Recap: Designing Downtown – Between Two Cities

Tonight Sharon and I attended a panel discussion at the Art Gallery of Alberta organized by M.A.D.E. in Edmonton called Designing Downtown: Between Two Cities. It was an interesting evening for the event to take place, because across the street at City Hall our City Council was discussing the proposed downtown arena project (they voted to move ahead with negotiations) and also because today was Vancouver’s 125th birthday. Ryan Jespersen was our host for the evening, and Todd Babiak was the moderator for the discussion. Unfortunately, there wasn’t much time for that discussion to take place – the panelists used most of the time for their “introductions” (as is often the case).

Gene Dub, founder and principal at Dub Architects Ltd., kicked things off with a little show and tell. He talked about some of the projects he has worked on since establishing his firm in 1975, and highlighted four things that he has tried to focus on with his downtown development efforts: housing, heritage, infill, and commentary. Some of the interesting projects he showed pictures of included the City Market Affordable Housing, the Alberta Hotel, the McKay Avenue School Restoration, and City Hall.

Gene talked about the Seventh Street Lofts project as well, noting that it is a unique mix of a 1950s building, a 1929 brick building (the John Deere warehouse), and a new infill building in the middle. It turns out that when he purchased the northernmost building (1950s) he tried but failed to purchase the small parking lot right on 104 Avenue as well, which I have embedded above. Tonight he told the audience that he has since purchased that lot, and has plans to build an office tower there. He showed a rendering of a beautiful glass building!

107 Street Annex
107 Street Annex, courtesy of Dub Architects

Next up was Mathew Soules, an assistant professor at the University of British Columbia’s School of Architecture and the director of Matthew Soules Architecture in Vancouver. As much as I loved listening to Matthew’s very cerebral talk about Vancouver, it was his section of the evening that caused us to go completely off schedule. He had some really interesting things to say about Vancouverism, and I thought he did a great job of breaking it down and explaining it. The fact that the model can be broken down into building blocks is fascinating. One of the more interesting things he said about coming back to Edmonton was that it was refreshing compared to Vancouver. That is, the environment there is so “total” – completely planned, manicured, etc. – that it tends to lack the grittiness and messy vitality that Edmonton has.

Designing DowntownDesigning Downtown

Our third speaker was Shafraaz Kaba, an architect and planner at Manasc Issac Architects Ltd. right here in Edmonton. He spent some time talking about the firm’s interest in reskinning or “reimagining” existing buildings, a discussion which inevitably led to some more negativity directed toward the Associated Engineering building! He also talked about the Capital Modern Tour that Sharon and I went on back in 2008 (Shafraaz was our tour guide on that excursion) and made mention of the importance of preserving buildings such as the CN Tower. Shafraaz also had some of the most memorable statements of the evening, saying for example that “Edmonton has all kinds of plans, we’re good at making plans – what we’re not good at is implementation.” He also posed the very thought-provoking question, “why in the world do we have air conditioning in Edmonton?” Surely there must be a better way to heat and cool our buildings by making better use of our natural climate!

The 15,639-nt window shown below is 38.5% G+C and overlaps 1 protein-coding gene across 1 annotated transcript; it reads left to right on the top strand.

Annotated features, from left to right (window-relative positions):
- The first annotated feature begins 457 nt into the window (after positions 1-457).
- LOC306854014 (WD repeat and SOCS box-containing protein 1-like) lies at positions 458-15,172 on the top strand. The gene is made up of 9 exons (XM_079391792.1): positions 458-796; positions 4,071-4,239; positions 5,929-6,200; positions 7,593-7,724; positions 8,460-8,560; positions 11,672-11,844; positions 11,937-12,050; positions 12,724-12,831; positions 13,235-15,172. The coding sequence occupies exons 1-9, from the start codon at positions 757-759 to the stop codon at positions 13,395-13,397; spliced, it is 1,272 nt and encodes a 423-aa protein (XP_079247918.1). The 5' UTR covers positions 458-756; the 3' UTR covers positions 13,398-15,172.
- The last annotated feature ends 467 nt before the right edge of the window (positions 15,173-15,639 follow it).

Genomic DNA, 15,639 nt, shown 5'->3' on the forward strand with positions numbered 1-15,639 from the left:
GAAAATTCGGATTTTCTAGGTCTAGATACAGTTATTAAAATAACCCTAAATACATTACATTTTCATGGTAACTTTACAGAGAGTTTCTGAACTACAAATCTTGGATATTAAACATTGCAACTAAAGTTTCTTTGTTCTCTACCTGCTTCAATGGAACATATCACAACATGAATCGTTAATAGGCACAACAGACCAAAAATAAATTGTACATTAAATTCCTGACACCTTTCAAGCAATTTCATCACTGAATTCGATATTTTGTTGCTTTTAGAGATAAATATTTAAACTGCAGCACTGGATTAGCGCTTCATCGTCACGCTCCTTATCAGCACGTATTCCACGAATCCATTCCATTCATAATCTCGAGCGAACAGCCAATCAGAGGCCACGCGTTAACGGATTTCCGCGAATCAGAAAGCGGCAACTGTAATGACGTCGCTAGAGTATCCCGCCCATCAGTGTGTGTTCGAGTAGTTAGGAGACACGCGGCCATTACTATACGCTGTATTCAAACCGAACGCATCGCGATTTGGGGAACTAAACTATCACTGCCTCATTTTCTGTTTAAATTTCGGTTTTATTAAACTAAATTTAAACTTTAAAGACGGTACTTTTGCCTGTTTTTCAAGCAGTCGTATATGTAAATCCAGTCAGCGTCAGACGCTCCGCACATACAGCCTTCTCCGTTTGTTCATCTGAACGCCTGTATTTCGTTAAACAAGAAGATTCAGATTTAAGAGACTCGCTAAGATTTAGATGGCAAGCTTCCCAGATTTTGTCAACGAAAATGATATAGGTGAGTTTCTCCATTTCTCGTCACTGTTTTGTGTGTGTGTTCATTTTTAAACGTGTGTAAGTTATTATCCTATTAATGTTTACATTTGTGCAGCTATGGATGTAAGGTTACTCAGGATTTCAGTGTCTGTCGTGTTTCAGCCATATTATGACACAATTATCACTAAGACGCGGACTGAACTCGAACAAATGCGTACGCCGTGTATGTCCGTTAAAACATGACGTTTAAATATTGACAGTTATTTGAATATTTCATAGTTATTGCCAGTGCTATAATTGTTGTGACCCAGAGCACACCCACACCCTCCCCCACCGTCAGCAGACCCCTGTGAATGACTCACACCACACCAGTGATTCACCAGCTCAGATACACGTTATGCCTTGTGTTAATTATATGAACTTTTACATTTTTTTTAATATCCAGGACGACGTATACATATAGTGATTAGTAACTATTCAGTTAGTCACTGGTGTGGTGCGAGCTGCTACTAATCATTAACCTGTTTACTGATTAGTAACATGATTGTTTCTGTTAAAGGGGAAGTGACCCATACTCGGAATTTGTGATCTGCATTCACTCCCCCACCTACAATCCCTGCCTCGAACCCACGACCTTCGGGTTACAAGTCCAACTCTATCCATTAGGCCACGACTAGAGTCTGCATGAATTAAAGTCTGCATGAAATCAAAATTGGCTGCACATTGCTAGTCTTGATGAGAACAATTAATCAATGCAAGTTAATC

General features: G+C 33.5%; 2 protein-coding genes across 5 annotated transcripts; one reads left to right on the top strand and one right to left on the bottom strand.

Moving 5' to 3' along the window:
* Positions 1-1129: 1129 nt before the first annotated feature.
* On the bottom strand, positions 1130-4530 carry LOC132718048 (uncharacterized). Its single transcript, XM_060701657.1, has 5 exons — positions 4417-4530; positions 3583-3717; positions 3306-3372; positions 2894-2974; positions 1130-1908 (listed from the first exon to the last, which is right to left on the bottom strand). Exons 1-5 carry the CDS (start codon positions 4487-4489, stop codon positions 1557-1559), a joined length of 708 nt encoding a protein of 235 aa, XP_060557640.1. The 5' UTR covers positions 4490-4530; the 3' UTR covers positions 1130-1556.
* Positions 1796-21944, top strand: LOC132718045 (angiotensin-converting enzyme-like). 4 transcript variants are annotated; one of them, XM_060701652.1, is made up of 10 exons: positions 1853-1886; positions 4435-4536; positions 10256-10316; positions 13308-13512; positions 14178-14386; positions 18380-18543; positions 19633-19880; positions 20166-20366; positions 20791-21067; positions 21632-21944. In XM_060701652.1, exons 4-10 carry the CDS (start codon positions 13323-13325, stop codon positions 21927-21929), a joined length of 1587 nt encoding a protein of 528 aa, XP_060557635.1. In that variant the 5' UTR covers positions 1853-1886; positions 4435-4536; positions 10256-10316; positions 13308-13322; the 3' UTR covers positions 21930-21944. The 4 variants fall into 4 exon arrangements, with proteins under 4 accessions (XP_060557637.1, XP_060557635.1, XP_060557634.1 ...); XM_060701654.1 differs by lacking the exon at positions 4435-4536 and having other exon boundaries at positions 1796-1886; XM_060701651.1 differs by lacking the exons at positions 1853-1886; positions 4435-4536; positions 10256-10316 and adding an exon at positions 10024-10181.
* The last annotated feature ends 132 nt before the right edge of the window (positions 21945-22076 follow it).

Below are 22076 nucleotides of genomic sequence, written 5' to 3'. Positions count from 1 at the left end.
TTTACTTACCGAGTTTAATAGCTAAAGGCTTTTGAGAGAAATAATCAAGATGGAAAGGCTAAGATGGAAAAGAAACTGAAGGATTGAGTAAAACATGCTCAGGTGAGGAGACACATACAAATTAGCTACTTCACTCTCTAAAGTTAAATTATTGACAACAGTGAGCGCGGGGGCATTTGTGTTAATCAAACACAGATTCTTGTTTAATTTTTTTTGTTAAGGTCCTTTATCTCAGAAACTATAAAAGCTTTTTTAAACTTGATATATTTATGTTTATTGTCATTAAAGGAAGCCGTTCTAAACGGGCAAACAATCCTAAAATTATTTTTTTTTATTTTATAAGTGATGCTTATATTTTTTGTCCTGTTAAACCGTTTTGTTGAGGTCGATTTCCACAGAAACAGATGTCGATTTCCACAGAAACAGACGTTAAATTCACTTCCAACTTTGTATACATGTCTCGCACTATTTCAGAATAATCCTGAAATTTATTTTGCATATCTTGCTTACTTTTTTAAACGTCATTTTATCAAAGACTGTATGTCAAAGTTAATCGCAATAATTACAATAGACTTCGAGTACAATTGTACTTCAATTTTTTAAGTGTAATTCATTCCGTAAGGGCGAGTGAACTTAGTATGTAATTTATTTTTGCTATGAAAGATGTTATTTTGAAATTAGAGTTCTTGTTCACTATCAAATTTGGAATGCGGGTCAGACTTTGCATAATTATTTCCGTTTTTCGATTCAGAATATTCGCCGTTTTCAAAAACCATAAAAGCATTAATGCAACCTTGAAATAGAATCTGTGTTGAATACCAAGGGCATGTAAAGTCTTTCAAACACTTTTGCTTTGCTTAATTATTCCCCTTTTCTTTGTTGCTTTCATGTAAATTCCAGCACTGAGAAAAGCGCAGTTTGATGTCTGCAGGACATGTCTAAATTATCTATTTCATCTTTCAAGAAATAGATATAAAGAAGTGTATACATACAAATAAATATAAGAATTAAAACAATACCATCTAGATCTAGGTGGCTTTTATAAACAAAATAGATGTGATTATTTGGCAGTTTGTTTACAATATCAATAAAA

Our fourth and final speaker was Trevor Boddy, a graduate of the University of Alberta who is now a Vancouver-based architecture critic/curator urbanist. He has written books and articles, and is currently working on the TownShift: Suburb Into City ideas competition. He touched on Vancouverism as well, but showed it from a different perspective than Matthew. He also made some memorable statements, most notably: “Edmonton only gets one more chance to get downtown right.” I really liked some of the examples he showed (such as powering a water feature using the heat generated from a server farm located underneath) but I also thought he made some of the best points. He said you can’t fix downtown without also addressing some of the issues in the suburbs, that the arena project is a 1970s way of solving the problem, and that one of the most painful things Edmonton needs to overcome is the way our metropolitan governance model works (I really agree with the last point).

Designing DowntownDesigning Downtown

By the time we got through all of that, there wasn’t much time for questions, and to be honest my mind had started to drift toward the arena issue at City Council! One of the obvious questions that was asked was how the lack of an architecture school has harmed Edmonton, to which Trevor had a great response. He said that you get the school after you have the architecture, not the other way around, and pointed to organizations such as M.A.D.E. and Edmonton on the Edge as the foundation for what could eventually become an architecture school.

The key takeaway seemed to be that getting the discussion happening, with events such as tonight’s panel or the upcoming PKN X, is the key toward cracking the downtown nut. Thanks to all of the organizers for making the event happen! You can see a few more photos here.

UPDATE (4/18/2011): I added the 107 Street Annex rendering, courtesy of Dub Architects. It is labeled “Lot 162, Block 6, Plan B2”.

Edmonton’s Municipal Development Plan passes second reading

City Council passed the Municipal Development Plan in second reading tonight. Titled “The Way We Grow,” the document is Edmonton’s strategic growth and development plan, meant to shape urban form and guide future land use. It must now be approved by the Capital Region Board, after which it’ll return to Council for third reading (expected in the May-June timeframe). Here are a few notes on the evening: